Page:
• Malcolm — An inflatable mannequin of a man usually dressed in a suit, Malcolm was owned by Anita, who sat him in the passenger seat of her car while driving to discourage thieves. She often talked for him and used him as a decoration for the Christmas party. Tony once remarked that, compared to Anita, he provided fairly interesting conversation.
  • Liza (Jane Hazlegrove)- Jean's daughter, who gets married in the first episode.
  • Keith (Peter Lorenzelli)- Jean's husband, who appears at the Christmas party, but later leaves Jean for a "lipless dental hygienist from Cardiff".
  • Bob Bellfield (Jack Smethurst) - Dolly's husband, who came to the Christmas party and annoyed Dolly by apparently feigning deafness.
  • Steve Greengrass (Steve Huison)- Unlucky office worker who can't mix his foodstuffs and who had a patella fracture when he slipped on some orange juice spilt by Anita.
  • Bob the factory worker (Bernard Wrigley) — Usually seen struggling to get served whilst the girls talk, and seen with Jane collecting for Mr Michael's retirement at Christmas.
  • Ken (David Hatton)- Factory worker who apparently has a wife at home with Alzheimer's, and who got bored with Yoghurt after 30 years and was encouraged by Bren to "go wild and have custard".
  • The Pie Man (Graham Turner) — A strange man who likes Judy Garland and who seems to have an attraction to Tony. He gave Tony some mince pies as a gift, which made Twinkle ill after she ate eight of them.

Episodes

Dinnerladies ran for two series. The first series (six episodes) ran in 1998 from 12 November to 17 December, and the second (ten episodes) from 25 November 1999 to 27 January 2000. Both series were shown on BBC1. Reruns air on G.O.L.D. The first series won Best TV Comedy at the 1999 British Comedy Awards.

Series 1

Dinnerladies Series 1 DVD release
  1. "Monday" — A typical Monday in the canteen. Jean is frantically preparing for her daughter's wedding — though she needn't bother, as we learn at the end that her daughter has had an attack of nerves at the prospect of a glitzy wedding and has already tied the knot. Bren and Dolly discuss the weekend's television offerings in great detail. Twinkle arrives late again. New Human Resources manageress Phillippa Moorcroft tries to rope everyone in to a group Scottish country dancing session, without much success. And Tony tries to keep everyone focused on actually making some food.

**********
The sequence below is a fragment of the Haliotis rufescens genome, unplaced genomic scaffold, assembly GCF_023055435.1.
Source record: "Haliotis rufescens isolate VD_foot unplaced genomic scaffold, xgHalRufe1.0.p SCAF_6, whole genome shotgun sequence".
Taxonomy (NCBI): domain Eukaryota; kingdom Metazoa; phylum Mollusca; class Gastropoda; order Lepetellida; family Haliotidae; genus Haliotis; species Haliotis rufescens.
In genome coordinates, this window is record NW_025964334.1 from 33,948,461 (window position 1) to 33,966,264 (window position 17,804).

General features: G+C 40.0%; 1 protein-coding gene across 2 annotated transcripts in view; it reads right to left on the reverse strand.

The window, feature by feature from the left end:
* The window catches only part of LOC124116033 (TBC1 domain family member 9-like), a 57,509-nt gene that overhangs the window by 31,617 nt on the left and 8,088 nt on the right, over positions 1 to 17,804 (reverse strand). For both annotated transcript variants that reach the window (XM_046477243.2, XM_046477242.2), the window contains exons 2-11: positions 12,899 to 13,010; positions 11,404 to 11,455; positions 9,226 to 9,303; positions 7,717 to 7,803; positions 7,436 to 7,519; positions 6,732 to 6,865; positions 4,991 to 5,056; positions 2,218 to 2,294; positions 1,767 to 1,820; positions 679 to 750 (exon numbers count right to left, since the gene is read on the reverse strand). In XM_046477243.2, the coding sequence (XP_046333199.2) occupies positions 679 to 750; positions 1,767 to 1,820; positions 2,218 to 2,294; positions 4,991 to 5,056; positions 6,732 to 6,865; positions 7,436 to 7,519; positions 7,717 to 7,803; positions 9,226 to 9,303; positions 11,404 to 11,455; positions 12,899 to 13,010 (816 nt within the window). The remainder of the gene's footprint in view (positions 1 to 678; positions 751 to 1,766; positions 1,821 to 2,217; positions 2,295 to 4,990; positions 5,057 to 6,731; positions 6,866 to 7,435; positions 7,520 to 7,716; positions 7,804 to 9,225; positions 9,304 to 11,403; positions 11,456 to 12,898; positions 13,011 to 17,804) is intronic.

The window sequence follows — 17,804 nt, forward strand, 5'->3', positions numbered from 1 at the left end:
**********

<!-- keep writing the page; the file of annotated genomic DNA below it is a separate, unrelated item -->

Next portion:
2. "Royals" — The dinner ladies are very excited about an impending royal visit, though they aren't impressed to find out that they've been allocated His Royal Highness Prince James, The Duke of Danby, as they've never heard of him, with the exception of Stan who had met him 30-odd years before at Catterick Garrison army base. There are lots of rehearsals to ensure everything goes smoothly but of course things go anything but. Twinkle finds she's unable to string a sentence together because of nerves, while Anita's (Shobna Gulati) mouth runs away with her on the topic of nipples. Dolly and Jean compete with each other to perform the best curtsy, and Bren receives a most unexpected proposition from the Duke…
  3. "Scandal" — Bren is horrified when her flatulent mother Petula moves into the factory car park with her 16-year-old fiancé Clint (Kenny Doughty). Sheelagh, Clint's mother, is also less than happy about the arrangements and forms a picket line around the factory, with the national press in attendance. As the factory deliverymen gradually stop visiting for fear of the mob outside, Anita unexpectedly has the good idea of an impromptu Oprah Winfrey-style talk show to sort the matter out with the help of local "Northern Roundup" news journalist, Carmel (Lynda Baron). Meanwhile, a TV researcher visits the canteen to assess whether the dinner ladies would make good docu-soap material.
  4. "Moods" — Tony and Bren arrive early to the canteen in much better moods than usual. Unfortunately, everyone else is in a bad temper. Stan's had trouble with his father, Dolly and Jean bicker continuously, Anita is convinced her new haircut makes her look like Fatima Whitbread (and isn't happy about it) and Twinkle thinks she's pregnant. Phillippa suggests having a "Bring Your Mother To Work" day to cheer everyone up, though sarcastic Enid (Dolly's mother) and nymphomaniac Connie (Jean's mother) do little to raise the workers' spirits. And that's before Bren's mother has even arrived…
  5. "Party" — A merger with a Japanese company means that the factory's Christmas Party has an Oriental theme to it. Tony and Bren plan to attend as a couple but Petula throws a spanner in the works by inviting herself along as Bren's dinner partner. Anita gets very drunk at the party and makes a fool of herself, while Twinkle and her friend Tiffany are unimpressed by the older workers' dancing. Petula flings herself at every man in sight, including Jean's husband Keith. Bren and Tony try to salvage what was meant to be their night together, but first they have to fend off the respective advances of Stan and Jean — can they finally get together?
  6. "Nightshift" — An unexpected order comes in, prompting the factory manager to ask all the staff, including the dinnerladies, to work a 24-hour shift. With Tony off work having chemotherapy for his cancer, obnoxious temporary manager Nicola Bodeux ("B-O-D-E-U-X") gives the staff a hard time, resulting in Dolly, Jean, Anita and Twinkle walking out. Realising her constant failure to connect with people, Nicola herself then resigns and decides to become a lighthouse keeper. Bren prepares for the impossible task of manning the canteen single-handedly all night — will anyone come back to help her out?

Series 2

Dinnerladies Series 2 DVD release

Series 2 won Best TV Comedy at the British Comedy Awards as well. Each episode of series two was set on a specific date, to help put the progress of the various running storylines into perspective. The dates shown are the dates the episodes were set — not when they were broadcast